Greene, W. Raymond- (Cambs.) Melville, Beresford Valentine Stanley, Lord (Lancs.)
Grenfell, William Henry Milward, Colonel Victor Stewart, Sir M. J. McTaggart
Gretton, John Molesworth, Sir Lewis Stroyan, John
Groves, James Grimble Montagu, G. (Huntingdon) Strutt, Hon. Charles Hedley
Guthrie, Walter Murray Moore, William (Antrim, N.) Sturt, Hon. Humphry Napier
Ham, Edward Morgan, D. J. (Walthamstow) Talbot, Lord E. (Chichester)
Halsey, Thomas Frederick Morrell, George Herbert Talbot, Rt. Hn. J. G. (Oxf'd Uni.
Hambro, Charles Eric Morris, Hon. Martin Henry F. Thornton, Percy M.
Hamilton, Rt Hn Lrd G. (Midd'x Morton, Arthur H. A. (Deptford Tollemache, Henry James
Hanbury, Rt. Hn. Robert W. Mount, William Arthur Tomlinson, Wm. Edw. Murray
Hardy, Laurence (Kent, Ashf'd Mowbray, Sir Robert Gray C. Tufnell, Lieut.-Col. Edward
Harris, Frederick Leverton Murray, Rt Hn A Graham (Bute Valentia, Viscount
Haslam, Sir Alfred S. Murray, Charles J. (Coventry) Vincent, Sir Edgar (Exeter)
Hay, Hon. Claude George Newdigate, Francis Alexander Walker, Col. William Hall
Heath, James (Staffords, N.W. Nicholson, William Graham Warde, Colonel C. E.
Heaton, John Henniker Nicol, Donald Ninian Wason, John Cathcart (Orkney
Helder, Augustus O'Neill, Hon. Robert Torrens Welby, Sir Chas. G. E. (Notts
Henderson, Alexander Parker, Gilbert Whitmore, Charles Algernon
Hermon-Hodge, Robt. Trotter Parkes, Ebenezer Willox, Sir John Archibald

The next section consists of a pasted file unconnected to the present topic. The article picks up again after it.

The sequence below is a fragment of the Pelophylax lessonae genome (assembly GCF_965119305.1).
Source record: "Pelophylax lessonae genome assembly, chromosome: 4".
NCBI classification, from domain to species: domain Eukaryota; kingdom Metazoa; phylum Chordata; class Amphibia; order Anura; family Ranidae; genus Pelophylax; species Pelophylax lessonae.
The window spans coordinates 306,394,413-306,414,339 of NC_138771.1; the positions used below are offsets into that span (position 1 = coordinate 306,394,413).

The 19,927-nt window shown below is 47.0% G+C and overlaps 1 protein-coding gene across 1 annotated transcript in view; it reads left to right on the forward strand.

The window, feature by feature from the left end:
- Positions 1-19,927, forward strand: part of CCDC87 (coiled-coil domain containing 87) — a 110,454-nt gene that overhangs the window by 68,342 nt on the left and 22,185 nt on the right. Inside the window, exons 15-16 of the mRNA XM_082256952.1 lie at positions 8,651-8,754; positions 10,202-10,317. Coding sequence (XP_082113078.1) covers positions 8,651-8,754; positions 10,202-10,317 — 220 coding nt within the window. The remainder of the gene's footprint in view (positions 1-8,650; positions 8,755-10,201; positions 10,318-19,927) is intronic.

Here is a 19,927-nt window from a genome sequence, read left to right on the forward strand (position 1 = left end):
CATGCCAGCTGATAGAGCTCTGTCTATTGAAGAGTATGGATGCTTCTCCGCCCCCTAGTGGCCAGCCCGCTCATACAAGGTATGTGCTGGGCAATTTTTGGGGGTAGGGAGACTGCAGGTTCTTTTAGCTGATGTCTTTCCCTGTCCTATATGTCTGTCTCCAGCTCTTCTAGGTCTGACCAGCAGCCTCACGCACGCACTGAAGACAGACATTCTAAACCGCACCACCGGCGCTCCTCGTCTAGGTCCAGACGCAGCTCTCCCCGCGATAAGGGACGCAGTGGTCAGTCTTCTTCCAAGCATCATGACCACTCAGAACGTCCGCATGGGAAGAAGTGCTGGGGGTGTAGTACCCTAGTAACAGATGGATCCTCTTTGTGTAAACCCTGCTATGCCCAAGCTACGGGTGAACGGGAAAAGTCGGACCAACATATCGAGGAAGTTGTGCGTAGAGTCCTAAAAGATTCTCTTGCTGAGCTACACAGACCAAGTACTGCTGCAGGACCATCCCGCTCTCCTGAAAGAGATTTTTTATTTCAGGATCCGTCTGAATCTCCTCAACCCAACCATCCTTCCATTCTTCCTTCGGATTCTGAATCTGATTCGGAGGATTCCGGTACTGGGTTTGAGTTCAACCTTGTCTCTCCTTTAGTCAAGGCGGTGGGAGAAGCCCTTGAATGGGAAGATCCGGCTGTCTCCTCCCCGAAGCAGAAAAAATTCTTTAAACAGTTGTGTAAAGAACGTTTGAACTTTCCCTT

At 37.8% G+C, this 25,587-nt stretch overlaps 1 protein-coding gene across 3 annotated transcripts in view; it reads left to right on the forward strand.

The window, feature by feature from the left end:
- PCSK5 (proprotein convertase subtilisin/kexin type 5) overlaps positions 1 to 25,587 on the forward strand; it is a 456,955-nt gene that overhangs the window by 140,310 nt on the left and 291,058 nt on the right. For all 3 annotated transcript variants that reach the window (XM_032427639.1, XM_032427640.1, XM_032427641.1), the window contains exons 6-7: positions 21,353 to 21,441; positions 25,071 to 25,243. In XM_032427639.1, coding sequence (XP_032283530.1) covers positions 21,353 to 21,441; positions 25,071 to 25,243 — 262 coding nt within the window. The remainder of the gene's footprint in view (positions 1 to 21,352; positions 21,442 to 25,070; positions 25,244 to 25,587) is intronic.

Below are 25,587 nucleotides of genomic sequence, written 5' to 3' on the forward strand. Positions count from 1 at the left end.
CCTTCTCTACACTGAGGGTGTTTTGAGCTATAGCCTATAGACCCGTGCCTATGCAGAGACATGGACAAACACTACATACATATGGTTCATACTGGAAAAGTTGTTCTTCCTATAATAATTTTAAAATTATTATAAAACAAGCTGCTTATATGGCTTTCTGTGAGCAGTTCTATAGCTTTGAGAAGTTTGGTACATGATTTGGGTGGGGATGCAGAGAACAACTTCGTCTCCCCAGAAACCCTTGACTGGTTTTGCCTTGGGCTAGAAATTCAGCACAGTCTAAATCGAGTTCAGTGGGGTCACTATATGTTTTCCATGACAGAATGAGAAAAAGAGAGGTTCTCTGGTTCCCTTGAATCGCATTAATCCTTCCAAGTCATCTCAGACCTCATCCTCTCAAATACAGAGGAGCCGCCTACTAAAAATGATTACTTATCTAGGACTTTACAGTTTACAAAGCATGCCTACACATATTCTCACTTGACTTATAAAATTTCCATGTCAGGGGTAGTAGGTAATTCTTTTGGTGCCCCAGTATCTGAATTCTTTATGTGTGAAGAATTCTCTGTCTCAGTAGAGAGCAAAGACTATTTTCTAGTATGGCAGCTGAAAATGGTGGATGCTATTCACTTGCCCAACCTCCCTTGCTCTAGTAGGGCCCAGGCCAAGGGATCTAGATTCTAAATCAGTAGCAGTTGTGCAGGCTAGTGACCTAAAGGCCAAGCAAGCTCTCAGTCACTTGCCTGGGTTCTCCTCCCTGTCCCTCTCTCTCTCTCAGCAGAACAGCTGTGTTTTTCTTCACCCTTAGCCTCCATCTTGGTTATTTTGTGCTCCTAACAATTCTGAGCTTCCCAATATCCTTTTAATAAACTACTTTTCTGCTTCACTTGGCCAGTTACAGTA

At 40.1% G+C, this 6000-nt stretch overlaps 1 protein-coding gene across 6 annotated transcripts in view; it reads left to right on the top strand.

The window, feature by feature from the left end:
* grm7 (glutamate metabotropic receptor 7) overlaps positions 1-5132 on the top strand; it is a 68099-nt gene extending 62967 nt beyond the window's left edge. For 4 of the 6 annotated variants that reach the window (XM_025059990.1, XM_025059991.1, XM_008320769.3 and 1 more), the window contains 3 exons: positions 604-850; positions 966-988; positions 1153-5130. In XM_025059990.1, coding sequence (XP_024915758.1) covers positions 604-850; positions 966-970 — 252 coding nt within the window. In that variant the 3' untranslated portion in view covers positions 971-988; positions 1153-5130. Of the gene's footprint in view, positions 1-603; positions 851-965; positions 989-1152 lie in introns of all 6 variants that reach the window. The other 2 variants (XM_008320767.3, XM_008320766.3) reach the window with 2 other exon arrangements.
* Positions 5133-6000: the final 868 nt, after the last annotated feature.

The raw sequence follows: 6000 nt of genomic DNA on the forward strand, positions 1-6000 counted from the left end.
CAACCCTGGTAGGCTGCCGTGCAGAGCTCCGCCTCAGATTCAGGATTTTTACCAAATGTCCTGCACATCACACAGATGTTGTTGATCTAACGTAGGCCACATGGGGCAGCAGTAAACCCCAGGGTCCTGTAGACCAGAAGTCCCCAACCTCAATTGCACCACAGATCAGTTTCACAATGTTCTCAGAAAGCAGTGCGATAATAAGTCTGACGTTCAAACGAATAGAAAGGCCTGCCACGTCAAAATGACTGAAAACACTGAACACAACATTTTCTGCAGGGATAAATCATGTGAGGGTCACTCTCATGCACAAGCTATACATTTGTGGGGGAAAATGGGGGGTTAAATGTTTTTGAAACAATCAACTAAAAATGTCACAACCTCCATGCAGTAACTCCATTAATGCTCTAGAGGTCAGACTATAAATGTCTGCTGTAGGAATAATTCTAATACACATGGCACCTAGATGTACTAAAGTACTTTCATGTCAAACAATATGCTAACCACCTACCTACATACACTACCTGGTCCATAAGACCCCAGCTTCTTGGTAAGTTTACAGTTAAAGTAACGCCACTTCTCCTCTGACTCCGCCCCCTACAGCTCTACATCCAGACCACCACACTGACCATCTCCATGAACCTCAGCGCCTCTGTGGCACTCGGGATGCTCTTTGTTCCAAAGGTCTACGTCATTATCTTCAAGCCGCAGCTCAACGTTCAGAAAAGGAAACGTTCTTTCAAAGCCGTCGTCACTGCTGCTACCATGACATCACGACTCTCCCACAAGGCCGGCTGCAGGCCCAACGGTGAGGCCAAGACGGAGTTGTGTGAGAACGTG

Hobhouse, Henry (Somerset, E. Peel, Hn. W. Robert Wellesley Wilson, A. S. (York, E.R.)
Houldsworth, Sir Wm. Henry Pemberton, John S. G. Wilson, John (Glasgow)
Howard, John (Kent, F'versh'm Percy, Earl Wilson-Todd, Wm. H. (Yorks.
Hozier, Hon. Jas. Henry Cecil Pierpoint, Robert Wodehouse, Rt. Hn. E.R. (Bath
Hudson, George Bickersteth Pilkington, Lt.-Col. Richard Wylie, Alexander
Jeffreys, Arthur Frederick Platt-Higgins, Frederick Wyndham, Rt. Hon. George
Jessel, Captain Herbert Merton Plummer, Walter R. Young, Commander (Berks, E.)
Johnston, William (Belfast) Powell, Sir Francis Sharp Younger, William
Johnstone, Heywood (Sussex) Pretyman, Ernest George
Kennaway, Rt. Hon. Sir John H Pryce-Jones, Lt.-Col. Edward TELLERS FOR THE AYES—
Keswick, William Purvis, Robert Sir William Walrond and.
King, Sir Henry Seymour Randles, John S. Mr. Anstruther.
Abraham, William (Cork, N.E. Crean, Eugene Goddard, Daniel Ford